Neighboring land housed the roots of the American public school system, as we know it today. The Syms Free School was the first English-speaking school in North America to provide a free education. This school was located to the east of Langley's Plant and Vehicle Support Facility (Building 1199).
Callaway, an aspiring archaeologist, learned from his research that most believe Thomas Jefferson, who was a friend of Wythe, contributed to the design of his second home.
"Another good candidate for the architectural work is Richard Talliaferro, Wythe's father-in-law, who was an architect in Williamsburg," Callaway said. "Very few buildings are attributed to him, but he has been credited as an early influence on Jefferson's style."
Callaway also concluded that the "one and only surviving photo" of Wythe's home was probably not of its original style, which would have been brick with classical, symmetrical elements.
Using LIight Detection And Ranging (LIDAR) technology, Callaway determined elevations and mapped out possible layouts of the plantation site, including ditches and roads.
A major source of information for both Callaway and McCartney was the research done by Frank Farmer in the 1960s and '70s. Farmer established the Langley Research Center Historical and Archeological Society and led early excavation and preservation of artifacts at the Chesterville Plantation into the early 1990s.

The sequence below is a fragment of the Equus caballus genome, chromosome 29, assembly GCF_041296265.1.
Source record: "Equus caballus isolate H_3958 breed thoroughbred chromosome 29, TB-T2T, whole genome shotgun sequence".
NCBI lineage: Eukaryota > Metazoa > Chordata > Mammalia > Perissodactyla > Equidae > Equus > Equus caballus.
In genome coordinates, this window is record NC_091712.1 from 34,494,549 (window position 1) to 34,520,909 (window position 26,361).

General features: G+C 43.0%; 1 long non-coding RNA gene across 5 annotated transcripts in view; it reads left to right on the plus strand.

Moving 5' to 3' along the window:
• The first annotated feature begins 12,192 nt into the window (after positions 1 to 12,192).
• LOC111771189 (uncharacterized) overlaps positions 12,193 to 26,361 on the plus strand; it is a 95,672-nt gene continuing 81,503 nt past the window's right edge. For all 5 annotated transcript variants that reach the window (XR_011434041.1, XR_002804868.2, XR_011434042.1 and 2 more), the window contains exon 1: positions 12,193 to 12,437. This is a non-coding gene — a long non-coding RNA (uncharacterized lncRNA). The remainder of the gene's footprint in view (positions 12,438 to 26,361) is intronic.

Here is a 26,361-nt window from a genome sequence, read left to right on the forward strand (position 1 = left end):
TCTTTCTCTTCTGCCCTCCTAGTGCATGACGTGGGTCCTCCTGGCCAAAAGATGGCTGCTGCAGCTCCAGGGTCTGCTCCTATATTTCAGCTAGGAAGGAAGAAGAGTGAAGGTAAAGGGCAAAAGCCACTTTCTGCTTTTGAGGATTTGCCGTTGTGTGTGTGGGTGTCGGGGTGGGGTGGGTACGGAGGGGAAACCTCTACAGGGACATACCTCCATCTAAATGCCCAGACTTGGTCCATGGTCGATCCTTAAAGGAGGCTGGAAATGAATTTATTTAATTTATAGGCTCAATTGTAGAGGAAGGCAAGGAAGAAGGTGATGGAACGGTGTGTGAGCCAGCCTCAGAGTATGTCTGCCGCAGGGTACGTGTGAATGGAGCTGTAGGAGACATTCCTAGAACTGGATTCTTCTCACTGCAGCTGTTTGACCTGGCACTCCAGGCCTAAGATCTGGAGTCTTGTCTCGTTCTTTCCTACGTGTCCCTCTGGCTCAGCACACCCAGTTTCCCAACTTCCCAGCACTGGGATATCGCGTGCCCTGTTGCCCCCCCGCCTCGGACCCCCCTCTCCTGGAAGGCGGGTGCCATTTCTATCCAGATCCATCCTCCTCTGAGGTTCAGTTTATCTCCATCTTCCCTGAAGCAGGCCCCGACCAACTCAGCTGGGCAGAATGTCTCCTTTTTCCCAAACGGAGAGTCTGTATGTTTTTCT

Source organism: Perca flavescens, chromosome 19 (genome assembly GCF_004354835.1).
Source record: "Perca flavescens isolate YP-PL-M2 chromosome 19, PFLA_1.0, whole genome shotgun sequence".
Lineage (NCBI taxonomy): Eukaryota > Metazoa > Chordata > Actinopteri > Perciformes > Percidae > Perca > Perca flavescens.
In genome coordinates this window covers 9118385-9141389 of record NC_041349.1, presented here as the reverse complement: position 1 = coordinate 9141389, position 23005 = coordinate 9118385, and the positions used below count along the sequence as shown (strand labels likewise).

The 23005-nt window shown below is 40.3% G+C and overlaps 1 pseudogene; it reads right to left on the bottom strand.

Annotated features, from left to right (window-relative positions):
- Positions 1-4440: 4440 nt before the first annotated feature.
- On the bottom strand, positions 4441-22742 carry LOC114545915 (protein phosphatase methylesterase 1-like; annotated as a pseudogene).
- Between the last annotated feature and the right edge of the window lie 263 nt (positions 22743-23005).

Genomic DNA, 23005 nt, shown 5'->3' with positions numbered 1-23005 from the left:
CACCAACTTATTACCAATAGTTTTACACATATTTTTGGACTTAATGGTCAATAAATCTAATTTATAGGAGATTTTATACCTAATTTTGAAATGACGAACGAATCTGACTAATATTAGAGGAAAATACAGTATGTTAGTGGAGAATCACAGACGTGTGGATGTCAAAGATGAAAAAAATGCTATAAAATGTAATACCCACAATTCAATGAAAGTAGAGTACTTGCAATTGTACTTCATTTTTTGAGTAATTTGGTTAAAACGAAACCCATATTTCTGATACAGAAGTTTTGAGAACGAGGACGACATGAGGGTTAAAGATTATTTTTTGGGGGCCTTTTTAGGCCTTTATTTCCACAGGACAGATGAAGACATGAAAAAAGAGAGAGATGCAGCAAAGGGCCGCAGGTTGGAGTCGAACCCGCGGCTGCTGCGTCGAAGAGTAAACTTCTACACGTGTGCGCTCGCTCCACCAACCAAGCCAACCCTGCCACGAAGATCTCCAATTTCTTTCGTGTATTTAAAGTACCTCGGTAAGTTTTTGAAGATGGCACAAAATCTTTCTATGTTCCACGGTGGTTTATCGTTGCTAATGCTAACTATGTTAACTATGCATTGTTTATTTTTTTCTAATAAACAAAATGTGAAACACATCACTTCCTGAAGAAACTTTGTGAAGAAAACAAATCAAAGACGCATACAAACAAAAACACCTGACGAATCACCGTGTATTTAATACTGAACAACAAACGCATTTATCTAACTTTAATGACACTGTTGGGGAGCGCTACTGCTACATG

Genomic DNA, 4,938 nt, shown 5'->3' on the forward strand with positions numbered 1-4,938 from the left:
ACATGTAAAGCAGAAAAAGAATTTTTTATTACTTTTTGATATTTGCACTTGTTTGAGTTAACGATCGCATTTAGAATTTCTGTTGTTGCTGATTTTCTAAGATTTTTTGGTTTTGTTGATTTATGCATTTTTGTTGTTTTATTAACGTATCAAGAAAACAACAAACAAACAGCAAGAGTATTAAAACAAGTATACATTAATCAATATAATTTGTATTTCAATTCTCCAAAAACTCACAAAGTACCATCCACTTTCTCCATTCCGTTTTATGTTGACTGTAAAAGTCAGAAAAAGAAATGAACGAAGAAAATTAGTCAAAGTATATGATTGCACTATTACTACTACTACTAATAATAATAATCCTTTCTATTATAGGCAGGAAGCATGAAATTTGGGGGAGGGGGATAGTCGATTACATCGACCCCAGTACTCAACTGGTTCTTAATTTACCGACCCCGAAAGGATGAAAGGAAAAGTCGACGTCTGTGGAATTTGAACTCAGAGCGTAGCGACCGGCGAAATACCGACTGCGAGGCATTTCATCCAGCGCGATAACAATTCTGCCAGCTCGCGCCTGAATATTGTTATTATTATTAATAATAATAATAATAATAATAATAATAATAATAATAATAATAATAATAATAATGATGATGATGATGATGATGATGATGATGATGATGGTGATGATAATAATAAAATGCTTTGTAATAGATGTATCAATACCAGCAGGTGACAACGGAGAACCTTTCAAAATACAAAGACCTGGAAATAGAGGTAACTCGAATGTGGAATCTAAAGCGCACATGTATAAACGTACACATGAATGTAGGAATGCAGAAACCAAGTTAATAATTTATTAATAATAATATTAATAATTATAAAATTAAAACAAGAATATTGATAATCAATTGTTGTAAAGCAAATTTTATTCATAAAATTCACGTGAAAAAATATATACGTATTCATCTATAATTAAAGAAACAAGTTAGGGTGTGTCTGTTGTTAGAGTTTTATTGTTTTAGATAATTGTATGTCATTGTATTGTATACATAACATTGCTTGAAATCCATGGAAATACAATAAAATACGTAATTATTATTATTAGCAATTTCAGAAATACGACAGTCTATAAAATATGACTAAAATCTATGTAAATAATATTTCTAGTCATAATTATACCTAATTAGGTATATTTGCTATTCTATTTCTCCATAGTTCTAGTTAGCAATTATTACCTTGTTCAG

Most of those artifacts, such as dishes, forks, bottle bases and ceramic pans, are housed in the Virginia Department of Historic resources.
The interns studied room arrangement sketches of the Wythe home, which originated from an interview between Farmer and Fay Collier.
Each piece of information that they studied, uncovered or researched themselves gives the plantation back some of the life that it once had.
"The genealogy and history here amazes me," McCartney said.
And the hope is for this knowledge and amazement to spread across the agency.
Mary Gainer, Langley's Historic Preservation Officer (HPO), is providing intern support to other centers. NASA's Marshall, Johnson and Kennedy centers are submitting their own cultural resource documents to a historical database. Stennis expects to begin its submissions this spring, and Ames plans to jump on board this summer.
When Callaway leaves Langley in a week, he will go to NASA's Stennis Space Center to help with preservation efforts.
Without these efforts, historical landmarks, such as the Wythe homes, may seem like mere foundations with broken walls. But with them, one can visualize classical homes with roads leading up to them, surrounded by livestock and thriving farms that grew tobacco, corn, wheat and barley and maintained apple and pear orchards -- a family's dream that began in the 17th century.
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NASA Langley Research Center